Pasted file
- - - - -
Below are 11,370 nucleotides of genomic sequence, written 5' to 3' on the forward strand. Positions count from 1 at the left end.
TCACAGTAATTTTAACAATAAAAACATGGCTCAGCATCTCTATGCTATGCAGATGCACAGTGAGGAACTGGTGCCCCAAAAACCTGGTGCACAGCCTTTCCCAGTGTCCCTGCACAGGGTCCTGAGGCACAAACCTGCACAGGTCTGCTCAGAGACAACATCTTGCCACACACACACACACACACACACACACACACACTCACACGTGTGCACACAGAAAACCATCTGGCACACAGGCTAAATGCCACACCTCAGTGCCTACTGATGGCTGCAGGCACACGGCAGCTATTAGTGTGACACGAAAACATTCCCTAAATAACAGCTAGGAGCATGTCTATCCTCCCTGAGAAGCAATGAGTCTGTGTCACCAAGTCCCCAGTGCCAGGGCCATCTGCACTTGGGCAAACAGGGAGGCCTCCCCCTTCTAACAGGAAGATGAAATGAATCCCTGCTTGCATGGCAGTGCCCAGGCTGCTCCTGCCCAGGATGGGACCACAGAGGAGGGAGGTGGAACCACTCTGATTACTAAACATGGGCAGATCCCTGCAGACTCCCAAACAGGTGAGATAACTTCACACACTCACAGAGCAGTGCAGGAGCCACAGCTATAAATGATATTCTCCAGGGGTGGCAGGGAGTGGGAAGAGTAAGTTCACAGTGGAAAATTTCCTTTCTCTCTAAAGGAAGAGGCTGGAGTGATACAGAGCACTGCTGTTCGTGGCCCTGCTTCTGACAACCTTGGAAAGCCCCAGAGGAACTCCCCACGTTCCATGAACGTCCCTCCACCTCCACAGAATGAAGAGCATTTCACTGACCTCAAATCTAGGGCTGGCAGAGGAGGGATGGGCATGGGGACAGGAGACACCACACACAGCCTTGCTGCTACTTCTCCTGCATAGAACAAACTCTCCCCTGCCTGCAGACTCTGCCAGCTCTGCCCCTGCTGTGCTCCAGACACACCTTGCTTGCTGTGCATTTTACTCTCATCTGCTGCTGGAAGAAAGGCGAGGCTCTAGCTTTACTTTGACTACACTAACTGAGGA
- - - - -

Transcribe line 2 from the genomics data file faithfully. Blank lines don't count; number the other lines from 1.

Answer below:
TCACAGTAATTTTAACAATAAAAACATGGCTCAGCATCTCTATGCTATGCAGATGCACAGTGAGGAACTGGTGCCCCAAAAACCTGGTGCACAGCCTTTCCCAGTGTCCCTGCACAGGGTCCTGAGGCACAAACCTGCACAGGTCTGCTCAGAGACAACATCTTGCCACACACACACACACACACACACACACACACACTCACACGTGTGCACACAGAAAACCATCTGGCACACAGGCTAAATGCCACACCTCAGTGCCTACTGATGGCTGCAGGCACACGGCAGCTATTAGTGTGACACGAAAACATTCCCTAAATAACAGCTAGGAGCATGTCTATCCTCCCTGAGAAGCAATGAGTCTGTGTCACCAAGTCCCCAGTGCCAGGGCCATCTGCACTTGGGCAAACAGGGAGGCCTCCCCCTTCTAACAGGAAGATGAAATGAATCCCTGCTTGCATGGCAGTGCCCAGGCTGCTCCTGCCCAGGATGGGACCACAGAGGAGGGAGGTGGAACCACTCTGATTACTAAACATGGGCAGATCCCTGCAGACTCCCAAACAGGTGAGATAACTTCACACACTCACAGAGCAGTGCAGGAGCCACAGCTATAAATGATATTCTCCAGGGGTGGCAGGGAGTGGGAAGAGTAAGTTCACAGTGGAAAATTTCCTTTCTCTCTAAAGGAAGAGGCTGGAGTGATACAGAGCACTGCTGTTCGTGGCCCTGCTTCTGACAACCTTGGAAAGCCCCAGAGGAACTCCCCACGTTCCATGAACGTCCCTCCACCTCCACAGAATGAAGAGCATTTCACTGACCTCAAATCTAGGGCTGGCAGAGGAGGGATGGGCATGGGGACAGGAGACACCACACACAGCCTTGCTGCTACTTCTCCTGCATAGAACAAACTCTCCCCTGCCTGCAGACTCTGCCAGCTCTGCCCCTGCTGTGCTCCAGACACACCTTGCTTGCTGTGCATTTTACTCTCATCTGCTGCTGGAAGAAAGGCGAGGCTCTAGCTTTACTTTGACTACACTAACTGAGGA